It is an investment:

Well, there’s a reason for the saying, “Fences make for good neighbors,” beyond just the social implications. Ceding direct control of your assets is fraught with unpredictable results, regardless of good intentions. For the same investment you can own a small home and not have to rely upon a group. Just too much uncertainty here for me.

And one more person quoted from the movie Wall Street saying Never Get Emotional About Money.  

About CJ

I was a Spanish teacher for 5 years in the Public School system in 3 different states. I homeschooled and taught at a democratic free school. I heard about cohousing in 2010 and wanted to move in right away. I met a group building one in 2018 and got to move in the summer of 2019. It only took a year to want out.
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2 Responses to Most cohousing projects fail

  1. Flower says:

    I see you covered the article here. I tried looking in your blog, but found the other article you posted. I found this comment on another site, not on the NYT as I don’t read it. I found this interesting:

    “Apologies for the belated comment. As the former spouse of one of the people who lost their entire life savings, I think it’s important to highlight that ultimately, this is a story of failed project management by the people who happily took her money. The sad and discouraging thing is that they appear not to have learned from their mistakes. If you read their updates on their website, they are still blaming everything on nefarious outside forces. One of my guiding principles throughout my career was, “You can delegate authority, but you can’t delegate responsibility.” The group running things still accepts no responsibility.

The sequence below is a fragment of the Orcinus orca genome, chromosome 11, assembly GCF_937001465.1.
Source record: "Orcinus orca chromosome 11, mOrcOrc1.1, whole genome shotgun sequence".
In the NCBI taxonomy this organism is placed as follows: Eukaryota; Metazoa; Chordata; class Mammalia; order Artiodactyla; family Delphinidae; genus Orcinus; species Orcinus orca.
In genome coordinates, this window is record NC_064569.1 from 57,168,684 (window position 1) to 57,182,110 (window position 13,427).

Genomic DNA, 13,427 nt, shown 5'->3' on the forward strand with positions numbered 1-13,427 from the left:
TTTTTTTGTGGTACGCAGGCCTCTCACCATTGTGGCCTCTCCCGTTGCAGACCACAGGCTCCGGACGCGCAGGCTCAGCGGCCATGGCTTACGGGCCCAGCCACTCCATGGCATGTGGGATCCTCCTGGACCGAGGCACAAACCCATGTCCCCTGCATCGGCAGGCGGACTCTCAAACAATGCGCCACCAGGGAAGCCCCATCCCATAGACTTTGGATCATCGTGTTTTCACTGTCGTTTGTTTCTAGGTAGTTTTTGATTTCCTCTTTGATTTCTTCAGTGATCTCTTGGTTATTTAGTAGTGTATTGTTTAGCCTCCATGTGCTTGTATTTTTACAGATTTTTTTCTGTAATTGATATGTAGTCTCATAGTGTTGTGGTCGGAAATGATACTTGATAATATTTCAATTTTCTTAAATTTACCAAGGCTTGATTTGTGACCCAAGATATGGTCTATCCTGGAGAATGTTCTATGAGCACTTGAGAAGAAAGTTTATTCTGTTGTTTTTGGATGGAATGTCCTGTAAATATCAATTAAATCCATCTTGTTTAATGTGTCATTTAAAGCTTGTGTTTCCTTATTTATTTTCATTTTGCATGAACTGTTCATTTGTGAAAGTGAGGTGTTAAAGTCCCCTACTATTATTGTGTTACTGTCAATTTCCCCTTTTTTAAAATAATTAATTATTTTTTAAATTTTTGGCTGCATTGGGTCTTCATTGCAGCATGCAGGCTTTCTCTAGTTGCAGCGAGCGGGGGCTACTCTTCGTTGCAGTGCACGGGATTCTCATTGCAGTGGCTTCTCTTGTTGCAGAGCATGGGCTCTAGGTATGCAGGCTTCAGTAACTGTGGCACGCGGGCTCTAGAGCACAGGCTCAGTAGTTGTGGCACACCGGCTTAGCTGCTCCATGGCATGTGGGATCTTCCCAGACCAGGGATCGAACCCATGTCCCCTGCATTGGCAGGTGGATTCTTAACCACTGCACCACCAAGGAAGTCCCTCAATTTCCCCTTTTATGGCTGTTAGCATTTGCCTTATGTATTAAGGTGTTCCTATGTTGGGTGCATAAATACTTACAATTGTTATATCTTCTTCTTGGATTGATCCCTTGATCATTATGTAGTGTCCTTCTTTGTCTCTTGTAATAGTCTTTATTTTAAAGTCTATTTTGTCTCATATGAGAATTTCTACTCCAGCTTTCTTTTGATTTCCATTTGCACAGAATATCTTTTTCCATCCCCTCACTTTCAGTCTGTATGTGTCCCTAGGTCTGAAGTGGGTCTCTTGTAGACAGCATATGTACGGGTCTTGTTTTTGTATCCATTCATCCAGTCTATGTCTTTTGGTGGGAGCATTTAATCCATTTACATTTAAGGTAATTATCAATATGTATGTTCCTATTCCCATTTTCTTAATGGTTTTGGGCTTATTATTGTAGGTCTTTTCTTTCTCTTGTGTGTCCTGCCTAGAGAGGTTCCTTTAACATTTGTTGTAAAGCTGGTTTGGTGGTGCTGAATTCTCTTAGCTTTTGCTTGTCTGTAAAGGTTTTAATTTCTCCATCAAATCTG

Example: They now say that the powers that be, who supposedly don’t want projects like this to succeed, “conjure” obstacles and roadblocks. What did that mean in this case? They were building their project on an old urban junkyard, where the soil and the groundwater were full of heavy metals and other toxic materials. The group assumed that they could simply dig wells for their water supply. The evil powers that be “conjured” a requirement for that water to be treated, and thus made non-lethal. While this was being resolved, grant funding was naturally held up. There were other, similar issues which cropped up. But the group still refuses to take ownership, simply blowing these things off as something that someone else should have taken care of.”

    It was a recent comment made in May by Ava.

    I don’t know how to link to these sites or if I should. It’s a sad story though. Imagine being in you 70’s and losing your money like that.

  2. CJ says:

    Thanks for finding and posting that quote. Yes, it’s important to look at how the group reacts, esp. when things go wrong. And that’s another reason cohousing is hard – it is self managed and not everyone can manage.